other cells found in epidermal layers
- primarily found in which layers?
primarily found in stratum basale and spinosum (2 deepest layers)
neural crest in origin
found in and beneath stratum basale
- how do they accomplish this purpose?
- how does it get moved through the skin?
-encircle the nucleus of the keratinocytes to protect their genetic material from UV radiation
-melanin is packaged into vesicles (through a series of changes that darken and condense) and then extruded and picked up by cells of the malpighian layer
-what does it do to melanin
increases the “darkening” of melanin
speeds up release into the malpighian layer
what is the malpighian layer?
Wikipedia - both the stratum basale and stratum spinosum
- what are they?
bone marrow derived macrophages (mesoderm)
-bind antigens (function with immume system)
within thick skin
-may be sensory due to association with free nerve endings
where are the majority of sensory nerve endings in the skin?
- type of tissue
- -characteristics of each layer
tissue type -connective -dense irregular papillary layer -dermal pegs -lamina reticularis: reticular fibers that contribute to basement membrane reticular layer -dermatan sulfate elastic fiber newtork
- location of blood supply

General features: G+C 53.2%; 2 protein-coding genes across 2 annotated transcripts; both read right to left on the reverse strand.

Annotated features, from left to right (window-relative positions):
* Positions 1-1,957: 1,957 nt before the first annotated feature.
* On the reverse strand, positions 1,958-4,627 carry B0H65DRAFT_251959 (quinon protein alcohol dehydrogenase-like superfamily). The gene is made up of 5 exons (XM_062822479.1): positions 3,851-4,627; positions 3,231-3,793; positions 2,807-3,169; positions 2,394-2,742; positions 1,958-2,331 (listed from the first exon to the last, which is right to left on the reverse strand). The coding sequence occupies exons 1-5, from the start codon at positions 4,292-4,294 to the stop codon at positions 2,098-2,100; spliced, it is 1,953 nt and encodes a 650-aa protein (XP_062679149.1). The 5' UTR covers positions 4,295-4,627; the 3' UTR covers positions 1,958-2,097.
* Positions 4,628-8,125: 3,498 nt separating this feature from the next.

encapsulated nerve endings
rich blood supply
-deep to epidermis-dermis interdigitation
examples of epithelial invaginations
sebaceous (oil-producing) glands
- when do they begin to function?
- associated pathology
type -acinar (alveolar) glands location -ducted into hair follicle function -produce sebum begin to function at puberty pathology -acne if plugged
- what is it
- how is it secreted?
fat of the gland and remnant of dead secretory cells
-holocrine secretion (whole cell is secreted)
- another name
also called merocrine location -open to skin surface appearance -simple coiled tubular glands watery secretion produced in response to changes in body temperature
- size compared to eccrine glands
- open to…
- responsible for… why?
larger than eccrine
can extend to hypodermis from skin surface
open to hair follicles
responsible for body odor
-secretion is viscous and allows for bacterial decomposition, which leads to odor
- tissue type
- what accumulates there?
type -subcutaneous -loose connective tissue beneath the dermis loosely binds skin to underlying musculoskeletal system adipocytes accumulate there
types of carcinomas
squamous cell carcinoma
basal cell carcinoma
- what is it?
- can turn into…
- also knows as…
precancerous changes to corneal (most superficial) layer of epidermis
may turn into squamous cell carcinoma
also known as Solar keratoses because of…
-prevalence on exposed skin surfaces - arms, face, scalp (in those w/out a nice coif of hair
squamous cell carcinoma
basal cell carcinoma
- how common is it?
- how destructive?
most common type of epidermal cancer
destructive to local tissue
-why is it malignant?
malignant because melanocytes migrate into the epidermal layers
as a result, they will readily leave the local tissue and travel throughout the body and invade all tissues and organs
this makes them a highly metastatic type of cancer
- what predicts the type of epithelial and connective tissue response?
- stages of cutaneous wound healing
thickness of wound predicts response stages -immediate or hemostasis -inflammation -proliferation -maturation